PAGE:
The Proof

Although Cesar Aira was first translated into English (by the self-same Nick Caistor who has translated The Proof) and published in the UK in 1998 – the rather atypical The Hare – it has been New Directions in the US who have been largely responsible for making him available to an English-speaking audience. Luckily, presumably as a result of And Other Stories’ new partnership with New Directions, they have now taken on the mantle of Aira’s UK publisher having reprinted The Seamstress and the Wind, and released two new works, The Little Buddhist Monk and The Proof.

Famously, once Aira starts writing he does not look back but pursues his premise to the end. The Proof begins with an unexpected encounter between innocent, isolated, sixteen-year-old Marcia and two ‘punk’ girls who call themselves Lenin and Mao. Marcia is described as:

“…blonde, small, chubby, somewhere between child and adult. She was wearing a woollen skirt and a thick blue pullover, with lace-up shoes.”

The ‘punks,’ in contrast, are all in black. They are two among the many young people gathered in the cold night “with the ridiculous need to meet their friends” that Marci has passed, feeling that “she couldn’t be part of it.” They greet her with “Wannafuck?” the novel’s very first words, a shock for the reader intended to echo Marcia’s surprise. This crudeness is a counterpoint to Marcia’s comfortable but unhappy existence. Of course, she walks away, but is also attracted to devil-may care attitude of the girls:

“That two girls, two women, could have wanted to pick her up, out loud, voicing obscenities, two punks who confirmed their violent self-expulsion from proper behaviour… It was so unexpected, so novel… Really anything could happen, and those who could make it happen were the hundreds of young people who came out into the street to waste time at nightfall, after school.”

The girls pursue her, the one who called out to her, Mao, insisting it is not a joke:

“Listen to me, Marcia: what I told you is true. Love at first sight. It’s completely true.”

The girls’ ill-mannered assault is now reset as an expression of romantic sensibility. In fact, throughout the novel Mao and Lenin will remake themselves in both Marcia and the reader’s eyes, their disregard for rules allowing them an unpredictability which threatens the boundaries of both characterisation and realism.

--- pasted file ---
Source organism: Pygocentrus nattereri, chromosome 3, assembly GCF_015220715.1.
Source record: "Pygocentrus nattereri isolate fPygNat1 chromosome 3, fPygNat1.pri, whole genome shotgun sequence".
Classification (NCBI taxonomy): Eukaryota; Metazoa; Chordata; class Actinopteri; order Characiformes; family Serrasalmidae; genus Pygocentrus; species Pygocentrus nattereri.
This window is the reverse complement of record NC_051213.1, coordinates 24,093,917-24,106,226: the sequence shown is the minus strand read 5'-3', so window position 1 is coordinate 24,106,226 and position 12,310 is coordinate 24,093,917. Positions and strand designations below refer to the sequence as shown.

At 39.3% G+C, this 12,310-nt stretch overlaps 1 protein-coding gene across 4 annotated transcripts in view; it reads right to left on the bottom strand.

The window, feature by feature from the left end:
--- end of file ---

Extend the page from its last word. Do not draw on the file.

Marcia agrees to go to a café with them to talk. Further tension between Marcia’s conformity and the punks’ disregard for social niceties is immediately created by their refusal to order despite Marcia’s fear that, “We’ll get thrown out if we don’t have something.” Her questioning rebounds against their insistence that nothing is of any importance, including any answers they might give her. They mock one of the waitresses, whom Marcia immediately identifies with; their conversation offers duelling ideologies where neither ideology is stated. Still, Marcia is thrilled by their unpredictability:

“Marcia’s surprise only grew. From surprise she went to surprise within surprise.”

If the novel seems lacking in action up to this point, be assured the final twenty pages more than make up for it. This may be a leap of faith for readers ensconced in a largely realistic narrative, but, like Marcia, I found myself breathless with the audacity of both the girls and the author.

The seven Aira novels (or novellas) I’ve read previously divide fairly evenly into those I like and those I love: this falls into the ‘love’ category without question (and not just because of the subject matter). Though still possessed of the wildness of his best work, it is also intensely coherent, following an unstoppable narrative path from Marcia’s first step to her last. Aira’s presentation of Mao and Lenin is both cartoonish and nuanced: one moment he seems to be mocking them, the next casting admiring glances. The move at the end from all-talk to all-action is a master stroke, powering us towards a genuine conclusion. This may well be the Aira I recommend to newcomers from now on.

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10 Responses to “The Proof”

  1. kaggsysbookishramblings Says:

    Well, I’m an Aira newcomer, so I’ll definitely look out for this one!

  2. JacquiWine Says:

    Oh, Grant – I love your enthusiasm for this book. It’s really quite palpable! I’m almost tempted to give this author another try, especially given your closing comments. Almost…

    • 1streading Says:

      I know you had a bad experience with Aira – was it Ghosts? (That’s one I haven’t read). You might like this better, but of course there so many writers to read, you can’t read them all!

      • JacquiWine Says:

        Yes, Ghosts left me feeling a bit bemused. I liked the opening and the closing section, but got lost in middle when he appeared to go off on a complete tangent for no apparent reason. And then there’s the one with Carlos Fuentes and the giant worms (The Literary Conference?). I’ve come to the view that I’m probably not on the right wavelength to fully appreciate his brand of craziness!

      • 1streading Says:

        That may well be a good thing for you!

  3. Max Cairnduff Says:

    I recently subscribed to And Other Books so this may be winging its way to me. I rather hope so as it sounds very good. It would be my first Aira, and clearly it’s a good one to start with.

    What was your previous first Aira recommend?

    • 1streading Says:

      Probably How I Became a Nun, though that was before Penguin published some of his books here so you can now get three in one relatively cheap volume.

  4. roughghosts Says:

    I’m glad to hear this landed on your “love” list. I recently received my And Other Stories copy. I have yet to read Aira, although I have a few on hand. A couple are very tiny so there is really no excuse. Perhaps I should make this my first!

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